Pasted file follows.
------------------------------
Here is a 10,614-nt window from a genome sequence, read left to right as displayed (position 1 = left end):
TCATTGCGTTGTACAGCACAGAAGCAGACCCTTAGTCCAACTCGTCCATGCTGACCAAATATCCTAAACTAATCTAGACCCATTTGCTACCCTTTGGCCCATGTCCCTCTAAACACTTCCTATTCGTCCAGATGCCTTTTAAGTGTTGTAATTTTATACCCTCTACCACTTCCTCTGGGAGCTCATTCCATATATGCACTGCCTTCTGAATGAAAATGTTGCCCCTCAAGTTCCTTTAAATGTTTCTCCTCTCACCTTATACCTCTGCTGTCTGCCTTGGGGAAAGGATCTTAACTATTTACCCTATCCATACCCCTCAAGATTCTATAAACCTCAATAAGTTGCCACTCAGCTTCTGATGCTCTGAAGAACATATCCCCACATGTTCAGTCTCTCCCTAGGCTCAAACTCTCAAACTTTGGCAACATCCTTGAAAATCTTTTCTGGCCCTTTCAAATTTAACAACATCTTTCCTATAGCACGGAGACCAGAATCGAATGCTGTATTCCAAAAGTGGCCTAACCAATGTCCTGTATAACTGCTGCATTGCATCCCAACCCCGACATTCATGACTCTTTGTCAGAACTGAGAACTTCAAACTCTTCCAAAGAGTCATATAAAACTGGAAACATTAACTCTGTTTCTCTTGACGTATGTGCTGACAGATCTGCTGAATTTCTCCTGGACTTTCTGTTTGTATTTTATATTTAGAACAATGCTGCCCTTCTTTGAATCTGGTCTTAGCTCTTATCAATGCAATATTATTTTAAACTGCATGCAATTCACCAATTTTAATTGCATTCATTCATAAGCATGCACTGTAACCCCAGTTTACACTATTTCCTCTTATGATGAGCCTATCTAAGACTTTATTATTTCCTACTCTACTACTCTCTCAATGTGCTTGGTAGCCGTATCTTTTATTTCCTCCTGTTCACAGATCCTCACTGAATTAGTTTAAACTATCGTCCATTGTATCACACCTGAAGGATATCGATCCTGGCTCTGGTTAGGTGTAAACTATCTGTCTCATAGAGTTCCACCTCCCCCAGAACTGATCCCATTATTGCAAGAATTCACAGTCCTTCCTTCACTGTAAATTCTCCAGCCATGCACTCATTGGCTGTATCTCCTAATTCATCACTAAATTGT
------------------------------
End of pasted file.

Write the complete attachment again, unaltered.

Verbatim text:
Here is a 10,614-nt window from a genome sequence, read left to right as displayed (position 1 = left end):
TCATTGCGTTGTACAGCACAGAAGCAGACCCTTAGTCCAACTCGTCCATGCTGACCAAATATCCTAAACTAATCTAGACCCATTTGCTACCCTTTGGCCCATGTCCCTCTAAACACTTCCTATTCGTCCAGATGCCTTTTAAGTGTTGTAATTTTATACCCTCTACCACTTCCTCTGGGAGCTCATTCCATATATGCACTGCCTTCTGAATGAAAATGTTGCCCCTCAAGTTCCTTTAAATGTTTCTCCTCTCACCTTATACCTCTGCTGTCTGCCTTGGGGAAAGGATCTTAACTATTTACCCTATCCATACCCCTCAAGATTCTATAAACCTCAATAAGTTGCCACTCAGCTTCTGATGCTCTGAAGAACATATCCCCACATGTTCAGTCTCTCCCTAGGCTCAAACTCTCAAACTTTGGCAACATCCTTGAAAATCTTTTCTGGCCCTTTCAAATTTAACAACATCTTTCCTATAGCACGGAGACCAGAATCGAATGCTGTATTCCAAAAGTGGCCTAACCAATGTCCTGTATAACTGCTGCATTGCATCCCAACCCCGACATTCATGACTCTTTGTCAGAACTGAGAACTTCAAACTCTTCCAAAGAGTCATATAAAACTGGAAACATTAACTCTGTTTCTCTTGACGTATGTGCTGACAGATCTGCTGAATTTCTCCTGGACTTTCTGTTTGTATTTTATATTTAGAACAATGCTGCCCTTCTTTGAATCTGGTCTTAGCTCTTATCAATGCAATATTATTTTAAACTGCATGCAATTCACCAATTTTAATTGCATTCATTCATAAGCATGCACTGTAACCCCAGTTTACACTATTTCCTCTTATGATGAGCCTATCTAAGACTTTATTATTTCCTACTCTACTACTCTCTCAATGTGCTTGGTAGCCGTATCTTTTATTTCCTCCTGTTCACAGATCCTCACTGAATTAGTTTAAACTATCGTCCATTGTATCACACCTGAAGGATATCGATCCTGGCTCTGGTTAGGTGTAAACTATCTGTCTCATAGAGTTCCACCTCCCCCAGAACTGATCCCATTATTGCAAGAATTCACAGTCCTTCCTTCACTGTAAATTCTCCAGCCATGCACTCATTGGCTGTATCTCCTAATTCATCACTAAATTGT